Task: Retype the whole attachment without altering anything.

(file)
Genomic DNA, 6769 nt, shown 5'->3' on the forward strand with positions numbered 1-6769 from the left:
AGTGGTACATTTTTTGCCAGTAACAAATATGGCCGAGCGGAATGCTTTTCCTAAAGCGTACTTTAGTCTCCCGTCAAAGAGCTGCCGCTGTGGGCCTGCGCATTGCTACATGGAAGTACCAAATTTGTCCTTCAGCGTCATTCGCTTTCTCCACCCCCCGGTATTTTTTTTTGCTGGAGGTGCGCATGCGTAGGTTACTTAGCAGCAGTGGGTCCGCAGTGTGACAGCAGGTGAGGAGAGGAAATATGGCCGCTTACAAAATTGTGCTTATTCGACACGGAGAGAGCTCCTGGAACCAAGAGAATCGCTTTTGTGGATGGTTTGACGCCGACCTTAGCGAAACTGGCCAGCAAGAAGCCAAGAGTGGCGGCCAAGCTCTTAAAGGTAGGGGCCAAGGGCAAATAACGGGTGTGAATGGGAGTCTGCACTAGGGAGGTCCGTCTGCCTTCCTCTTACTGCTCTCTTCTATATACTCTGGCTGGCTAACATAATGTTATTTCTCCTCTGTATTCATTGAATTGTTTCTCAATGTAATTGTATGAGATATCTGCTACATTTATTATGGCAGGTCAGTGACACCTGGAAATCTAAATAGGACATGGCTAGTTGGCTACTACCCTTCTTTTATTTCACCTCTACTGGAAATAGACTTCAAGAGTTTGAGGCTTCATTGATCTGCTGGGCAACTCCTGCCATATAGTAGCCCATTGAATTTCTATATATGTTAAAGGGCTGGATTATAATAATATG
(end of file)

Genomic DNA, 6769 nt, shown 5'->3' on the forward strand with positions numbered 1-6769 from the left:
AGTGGTACATTTTTTGCCAGTAACAAATATGGCCGAGCGGAATGCTTTTCCTAAAGCGTACTTTAGTCTCCCGTCAAAGAGCTGCCGCTGTGGGCCTGCGCATTGCTACATGGAAGTACCAAATTTGTCCTTCAGCGTCATTCGCTTTCTCCACCCCCCGGTATTTTTTTTTGCTGGAGGTGCGCATGCGTAGGTTACTTAGCAGCAGTGGGTCCGCAGTGTGACAGCAGGTGAGGAGAGGAAATATGGCCGCTTACAAAATTGTGCTTATTCGACACGGAGAGAGCTCCTGGAACCAAGAGAATCGCTTTTGTGGATGGTTTGACGCCGACCTTAGCGAAACTGGCCAGCAAGAAGCCAAGAGTGGCGGCCAAGCTCTTAAAGGTAGGGGCCAAGGGCAAATAACGGGTGTGAATGGGAGTCTGCACTAGGGAGGTCCGTCTGCCTTCCTCTTACTGCTCTCTTCTATATACTCTGGCTGGCTAACATAATGTTATTTCTCCTCTGTATTCATTGAATTGTTTCTCAATGTAATTGTATGAGATATCTGCTACATTTATTATGGCAGGTCAGTGACACCTGGAAATCTAAATAGGACATGGCTAGTTGGCTACTACCCTTCTTTTATTTCACCTCTACTGGAAATAGACTTCAAGAGTTTGAGGCTTCATTGATCTGCTGGGCAACTCCTGCCATATAGTAGCCCATTGAATTTCTATATATGTTAAAGGGCTGGATTATAATAATATG